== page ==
- July’s 550,000 active foreclosures was the lowest volume posted since July 2007.
- Annually, national delinquencies are down 3.38 percent.
- In New York, a judicial foreclosure state, delinquencies reached 4.8 percent while foreclosures hit 3.2 percent of mortgage holders.
- Texas’ delinquency rate was 5.6 percent.
Black Knight’s Mortgage Monitor is a monthly analysis that overviews delinquencies, foreclosures, prepayments, home equity line of credit (HELOCs), mortgage originations and REO discounts.
From a national perspective, the mortgage delinquency rate jumped almost 5 percent between June and July, Black Knight says, which is likely due to the fact that the month ended on a Sunday — impacting payment processing for the final two calendar days of the month. Annually, delinquencies are down 3.38 percent.
Foreclosure starts dropped 12 percent month-over-month in July. The monthly total of 61,300 was the lowest number of starts per month Black Knight has seen in over a decade. It was also the lowest month for first-time foreclosure starts since 2000.
Although the volume of refinancing candidates increased because of near-record low interest rates, prepayment rates dropped 12 percent during the month. Active foreclosures continued to drop, falling 20 percent in the first half of the year. July’s volume of 550,000 was the lowest seen since July 2007.
HELOC delinquency rose for four consecutive months through July, which hasn’t been a steady trend. Prior to the late spring and summer, HELOC delinquency had only increased once in four years. HELOC delinquencies were 8 percent higher than July 2015.
Negative equity for HELOC borrowers reached 18 percent. Seven percent of second lien HELOCs are in negative equity, with 2 percent completely underwater.
First lien mortgage originations were the highest in the second quarter since the same period in 2013. Purchases, which made up 57 percent of originations, and refinancing fueled the $518 billion in volume.
Distressed sales comprised 7 percent of all residential activity in the second quarter, the lowest since 2007. Nonetheless, this is double from normal market conditions, Black Knight says.
REO discounts in the past six months were concentrated in the Northeast and Rust Belt, the report shows. In past reports, Black Knight showed the Northeast as the last to normalize distressed mortgages.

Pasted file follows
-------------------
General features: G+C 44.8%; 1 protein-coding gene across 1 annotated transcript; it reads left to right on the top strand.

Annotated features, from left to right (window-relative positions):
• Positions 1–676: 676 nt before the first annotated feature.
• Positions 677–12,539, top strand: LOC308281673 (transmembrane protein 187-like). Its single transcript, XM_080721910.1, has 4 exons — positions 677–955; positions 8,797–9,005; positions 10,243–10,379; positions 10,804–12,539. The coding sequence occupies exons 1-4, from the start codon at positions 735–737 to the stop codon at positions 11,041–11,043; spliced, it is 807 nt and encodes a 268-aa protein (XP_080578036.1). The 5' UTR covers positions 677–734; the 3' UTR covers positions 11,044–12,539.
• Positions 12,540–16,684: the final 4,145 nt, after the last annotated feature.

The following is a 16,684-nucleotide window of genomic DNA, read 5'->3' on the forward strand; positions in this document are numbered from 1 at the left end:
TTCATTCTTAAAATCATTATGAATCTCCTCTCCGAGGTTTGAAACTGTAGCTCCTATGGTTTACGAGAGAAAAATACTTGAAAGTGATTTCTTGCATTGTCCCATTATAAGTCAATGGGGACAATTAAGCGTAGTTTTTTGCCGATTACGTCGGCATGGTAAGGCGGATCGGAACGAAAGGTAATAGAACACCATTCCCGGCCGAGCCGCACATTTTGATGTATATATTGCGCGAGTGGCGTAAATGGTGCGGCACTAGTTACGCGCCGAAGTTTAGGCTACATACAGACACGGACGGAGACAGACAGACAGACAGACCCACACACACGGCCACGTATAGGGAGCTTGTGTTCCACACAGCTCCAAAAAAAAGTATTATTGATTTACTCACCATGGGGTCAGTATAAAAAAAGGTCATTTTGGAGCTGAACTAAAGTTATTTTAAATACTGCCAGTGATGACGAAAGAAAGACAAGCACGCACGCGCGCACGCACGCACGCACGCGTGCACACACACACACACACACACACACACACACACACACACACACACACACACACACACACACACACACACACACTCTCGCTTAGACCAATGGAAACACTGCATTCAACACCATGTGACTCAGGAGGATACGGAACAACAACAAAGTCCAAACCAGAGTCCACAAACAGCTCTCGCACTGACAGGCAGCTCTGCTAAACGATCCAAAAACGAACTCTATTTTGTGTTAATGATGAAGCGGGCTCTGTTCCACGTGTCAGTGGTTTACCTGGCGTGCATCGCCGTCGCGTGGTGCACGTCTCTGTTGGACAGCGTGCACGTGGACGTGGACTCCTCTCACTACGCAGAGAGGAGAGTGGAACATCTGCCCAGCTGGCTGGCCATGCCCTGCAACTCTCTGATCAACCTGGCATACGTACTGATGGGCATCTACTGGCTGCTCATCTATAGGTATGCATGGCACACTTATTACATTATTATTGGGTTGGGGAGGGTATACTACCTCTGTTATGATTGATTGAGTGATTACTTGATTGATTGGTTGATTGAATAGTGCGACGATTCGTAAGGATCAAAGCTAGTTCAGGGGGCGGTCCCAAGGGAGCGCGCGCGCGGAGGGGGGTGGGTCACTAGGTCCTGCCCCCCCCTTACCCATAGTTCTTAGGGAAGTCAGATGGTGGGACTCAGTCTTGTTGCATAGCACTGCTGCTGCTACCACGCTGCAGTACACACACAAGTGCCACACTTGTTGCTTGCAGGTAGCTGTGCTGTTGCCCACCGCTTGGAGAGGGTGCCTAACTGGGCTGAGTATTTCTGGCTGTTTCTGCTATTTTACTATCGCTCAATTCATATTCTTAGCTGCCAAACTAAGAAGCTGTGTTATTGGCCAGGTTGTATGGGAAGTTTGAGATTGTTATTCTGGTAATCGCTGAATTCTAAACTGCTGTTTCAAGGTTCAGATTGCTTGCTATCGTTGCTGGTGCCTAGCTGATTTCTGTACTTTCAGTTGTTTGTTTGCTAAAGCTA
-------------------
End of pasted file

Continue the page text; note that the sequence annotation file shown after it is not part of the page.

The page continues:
New York (40 percent) placed third, with New Hampshire having the second-highest average REO discount, at 41 percent. Ohio was no. 1, at an average 44 percent discount. Texas was among the lowest average REO discounts, at 14 percent compared to a traditional sale.
In New York, a judicial foreclosure state, delinquencies reached 4.8 percent in July while foreclosures hit 3.2 percent of mortgage holders. The share of residents who are not current on their payments dropped 12 percent year-over-year, reaching 8 percent in July.
Texas’ delinquency rate was 5.6 percent. Only 0.5 percent of homeowners were in foreclosure and 6.1 percent are not current on mortgage payments – down 3.4 percent since July 2015.
California’s REO discount was an average 17 percent. Only 3 percent of Golden State homeowners were in delinquency in July. A marginal 0.4 percent of California mortgage holders faced foreclosure. Meanwhile, 3.4 percent were not current on mortgage payments, which is down 6 percent year-over-year.
Florida’s REO discount was 23 percent, on average. The delinquency rate in Florida was 4.7 percent, while foreclosures reached 1.9 percent of homeowners. Nearly 7 percent of homeowners were not current on their mortgage payments in July, representing a drop of over 18 percent annually.
In Illinois, REO discounts hit an average of 31 percent. Delinquencies represented 4.3 percent of mortgage holders. Over 1 percent of them faced foreclosure. The non-current on mortgage share dropped 11.3 percent year-over-year, reaching 5.5 percent of Illinois homeowners in July.
Washington D.C. posted a delinquency rate of 3.3 percent and a foreclosure rate of 1.8 percent. Over 5 percent of homeowners are non-current on mortgage, which is a 9 percent drop since last year.